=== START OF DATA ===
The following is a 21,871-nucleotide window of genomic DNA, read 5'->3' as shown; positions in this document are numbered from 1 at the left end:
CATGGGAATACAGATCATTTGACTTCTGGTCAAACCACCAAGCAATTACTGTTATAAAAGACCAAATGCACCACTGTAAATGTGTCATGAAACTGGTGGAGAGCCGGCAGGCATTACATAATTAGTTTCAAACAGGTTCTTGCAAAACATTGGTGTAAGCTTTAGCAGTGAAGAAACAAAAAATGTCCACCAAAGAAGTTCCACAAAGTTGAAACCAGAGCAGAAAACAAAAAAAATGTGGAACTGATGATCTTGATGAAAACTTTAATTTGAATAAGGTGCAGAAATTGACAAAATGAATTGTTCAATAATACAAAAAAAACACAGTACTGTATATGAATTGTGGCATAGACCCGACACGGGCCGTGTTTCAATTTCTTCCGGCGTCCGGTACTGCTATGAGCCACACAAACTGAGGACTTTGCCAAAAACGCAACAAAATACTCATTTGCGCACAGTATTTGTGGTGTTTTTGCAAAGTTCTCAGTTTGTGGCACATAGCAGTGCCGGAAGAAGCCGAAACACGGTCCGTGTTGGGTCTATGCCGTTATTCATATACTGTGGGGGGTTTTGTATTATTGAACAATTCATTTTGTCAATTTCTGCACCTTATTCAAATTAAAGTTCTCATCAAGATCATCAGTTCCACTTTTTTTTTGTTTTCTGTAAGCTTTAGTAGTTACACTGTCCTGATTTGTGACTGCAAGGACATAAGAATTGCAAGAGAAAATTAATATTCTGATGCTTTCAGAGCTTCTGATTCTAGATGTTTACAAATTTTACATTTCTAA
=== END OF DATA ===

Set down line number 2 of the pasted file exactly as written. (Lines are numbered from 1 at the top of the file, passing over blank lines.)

CATGGGAATACAGATCATTTGACTTCTGGTCAAACCACCAAGCAATTACTGTTATAAAAGACCAAATGCACCACTGTAAATGTGTCATGAAACTGGTGGAGAGCCGGCAGGCATTACATAATTAGTTTCAAACAGGTTCTTGCAAAACATTGGTGTAAGCTTTAGCAGTGAAGAAACAAAAAATGTCCACCAAAGAAGTTCCACAAAGTTGAAACCAGAGCAGAAAACAAAAAAAATGTGGAACTGATGATCTTGATGAAAACTTTAATTTGAATAAGGTGCAGAAATTGACAAAATGAATTGTTCAATAATACAAAAAAAACACAGTACTGTATATGAATTGTGGCATAGACCCGACACGGGCCGTGTTTCAATTTCTTCCGGCGTCCGGTACTGCTATGAGCCACACAAACTGAGGACTTTGCCAAAAACGCAACAAAATACTCATTTGCGCACAGTATTTGTGGTGTTTTTGCAAAGTTCTCAGTTTGTGGCACATAGCAGTGCCGGAAGAAGCCGAAACACGGTCCGTGTTGGGTCTATGCCGTTATTCATATACTGTGGGGGGTTTTGTATTATTGAACAATTCATTTTGTCAATTTCTGCACCTTATTCAAATTAAAGTTCTCATCAAGATCATCAGTTCCACTTTTTTTTTGTTTTCTGTAAGCTTTAGTAGTTACACTGTCCTGATTTGTGACTGCAAGGACATAAGAATTGCAAGAGAAAATTAATATTCTGATGCTTTCAGAGCTTCTGATTCTAGATGTTTACAAATTTTACATTTCTAA